There is something magic in the way cinema can take us from the feasible to the implausible in a split second. This scene invokes exactly that magic – by the way the dialogues in the scene are eked out, along with Chris’ obvious visceral changes, mean that are immobilised between incredulous and amazed along with the character. As she coaxes us along, the mother suddenly utters the performative words. Sink into the floor, and as Chris sinks, we feel like we’re sinking with him.
Picking just one moment from S.S. Rajamouli’s incredible Baahubali 2: The Conclusion is not an easy task. The South-Indian epic sequel to 2015’s Baahubali: The Beginning is designed to impress again and again, with set piece after set piece that put Hollywood’s attempts at epic cinema to shame, be they enormous battle scenes or spectacular song sequences. But little else in cinemas in 2017 gave me such pure joy as when Baahubali’s swan-ship ascended into the clouds, kicking off the fantastical song sequence ‘Hamse Naava’.
After Baahubali, the crown prince of Mashismati has just won a big battle to save the kingdom of Kuntala and has won over the heart of princess Devasena (and her hand in marriage), he takes her back to his realm on his ship. The scene starts out with him making himself a human bridge to make sure she doesn’t fall into the water when she enters the ship, just as the song starts in the background. The swan-like ship alone is enough to impress while the two lovers share meaningful glances
When the princess challenges the prince with some magic-induced high waves, he responds with a swing of the ship’s wheel: the ship turns into a flying swan, with its masts and sails functioning as wings, and takes off into the sky. The clouds turn into galloping horses while loving glances turn into exuberant dances. Why have characters express love and emotions in dialogue when you can show it like this? Pure cinema magic.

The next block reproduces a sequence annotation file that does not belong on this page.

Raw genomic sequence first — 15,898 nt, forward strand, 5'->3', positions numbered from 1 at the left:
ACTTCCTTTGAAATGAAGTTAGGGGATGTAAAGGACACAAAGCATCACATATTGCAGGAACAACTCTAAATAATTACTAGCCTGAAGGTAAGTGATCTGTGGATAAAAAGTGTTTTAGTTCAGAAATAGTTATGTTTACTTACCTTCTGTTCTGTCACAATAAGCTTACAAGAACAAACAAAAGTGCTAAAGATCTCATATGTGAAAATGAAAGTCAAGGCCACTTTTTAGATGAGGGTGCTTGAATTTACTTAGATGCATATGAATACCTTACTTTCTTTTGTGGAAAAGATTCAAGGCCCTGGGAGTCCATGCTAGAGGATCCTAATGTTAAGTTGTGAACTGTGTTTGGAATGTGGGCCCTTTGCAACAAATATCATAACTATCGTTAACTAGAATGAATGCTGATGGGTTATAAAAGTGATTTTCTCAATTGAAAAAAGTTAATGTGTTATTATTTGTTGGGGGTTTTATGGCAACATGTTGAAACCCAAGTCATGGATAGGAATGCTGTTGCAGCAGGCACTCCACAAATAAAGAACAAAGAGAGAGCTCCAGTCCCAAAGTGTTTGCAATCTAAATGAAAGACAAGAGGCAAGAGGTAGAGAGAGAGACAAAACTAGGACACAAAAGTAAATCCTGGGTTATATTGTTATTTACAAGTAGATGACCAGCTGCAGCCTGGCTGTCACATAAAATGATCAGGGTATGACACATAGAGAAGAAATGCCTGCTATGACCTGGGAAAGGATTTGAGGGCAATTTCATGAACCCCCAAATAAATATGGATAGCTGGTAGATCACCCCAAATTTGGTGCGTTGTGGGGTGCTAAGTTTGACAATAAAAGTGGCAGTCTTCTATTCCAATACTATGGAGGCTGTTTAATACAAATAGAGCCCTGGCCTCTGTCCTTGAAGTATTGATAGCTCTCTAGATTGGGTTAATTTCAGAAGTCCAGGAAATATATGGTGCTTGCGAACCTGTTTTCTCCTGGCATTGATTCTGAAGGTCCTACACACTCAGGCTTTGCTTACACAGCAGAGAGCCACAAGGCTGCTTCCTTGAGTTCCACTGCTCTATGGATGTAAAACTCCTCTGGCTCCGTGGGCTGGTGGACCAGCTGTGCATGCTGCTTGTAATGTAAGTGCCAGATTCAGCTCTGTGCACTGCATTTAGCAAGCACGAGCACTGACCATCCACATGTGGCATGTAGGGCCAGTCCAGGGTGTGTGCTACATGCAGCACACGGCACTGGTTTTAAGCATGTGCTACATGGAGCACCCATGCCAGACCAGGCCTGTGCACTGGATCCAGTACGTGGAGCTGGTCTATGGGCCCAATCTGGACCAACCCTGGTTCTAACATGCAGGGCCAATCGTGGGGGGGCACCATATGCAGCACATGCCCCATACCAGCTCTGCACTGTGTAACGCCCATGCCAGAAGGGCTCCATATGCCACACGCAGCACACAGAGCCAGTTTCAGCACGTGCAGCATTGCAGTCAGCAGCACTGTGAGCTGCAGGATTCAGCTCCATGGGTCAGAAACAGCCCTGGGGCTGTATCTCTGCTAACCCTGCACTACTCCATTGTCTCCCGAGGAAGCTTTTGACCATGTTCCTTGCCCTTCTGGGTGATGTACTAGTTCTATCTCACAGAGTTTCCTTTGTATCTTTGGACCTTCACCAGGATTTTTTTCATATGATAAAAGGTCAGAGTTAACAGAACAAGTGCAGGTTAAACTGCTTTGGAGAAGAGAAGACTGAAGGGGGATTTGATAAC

Just before he vanishes in a cloud of toxic mythology and method actor misogyny, Dustin Hoffman did us the favor of giving one last good performance. In The Meyerowitz Stories (New and Selected), he’s the selfish, obstinate asshole we’ve always guessed him to be in real life, but funneled productively into a story about younger generations learning from the pointless battles of the ones above. Look no further than a sublime, seconds long scene of Hoffman and Adam Sandler as father and son playing a friendly game of billiards. The scene is not only the biggest laugh in a film lousy with ’em, it’s a perfect autocritique.
It looks at first as though Hoffman is just aping Sandler’s well-worn screen persona, but their writer/director Noah Baumbach has actually tried to position Sandler as heir apparent to the kind of ‘great artists’ who came before him. He’s almost literally grandfathering in motivation for Sandler’s behavior. Committing to a childish, screaming persona in three dozen unwatchable movies suddenly seems to make a certain amount of sense. If Hoffman could get away with humiliating his co-stars and behaving like a colossal prick on set and a prince in interviews, then why shouldn’t Sandler throw all of that messy contradictory performance into the same channel and just sob and howl at the screen for a few decades as a corrective to the dichotomy of performer/performance? Beyond that, watching Hoffman lose his mind with rage over something simple just happens to be the funniest thing I’ve ever seen. And now… he can go away forever.
Manchester by the Sea has such a heartbreaking story and performances to go along with that, both executed perfectly. As the story progresses, the premise becomes more apparent, which makes the film start to weigh heavier and heavier on an emotional level. Over halfway into the film, the protagonists played by Casey Affleck and Michelle Williams incidentally run into each other. Both are carrying so much emotional damage and history together, which through their expressions can be immediately felt. Knowing their shared history as well as themselves by this point, for both viewer and them this chance encounter becomes an inevitable emotional breaking point. So much that had remained unspoken for years comes out, and yet so much that makes this scene so strong remains under the surface, still unspoken. By the end I wanted them to reconnect so badly, yet understood why it could never happen anymore. A scene that moved me deeply and showcased great acting, especially non-verbal. Very powerful.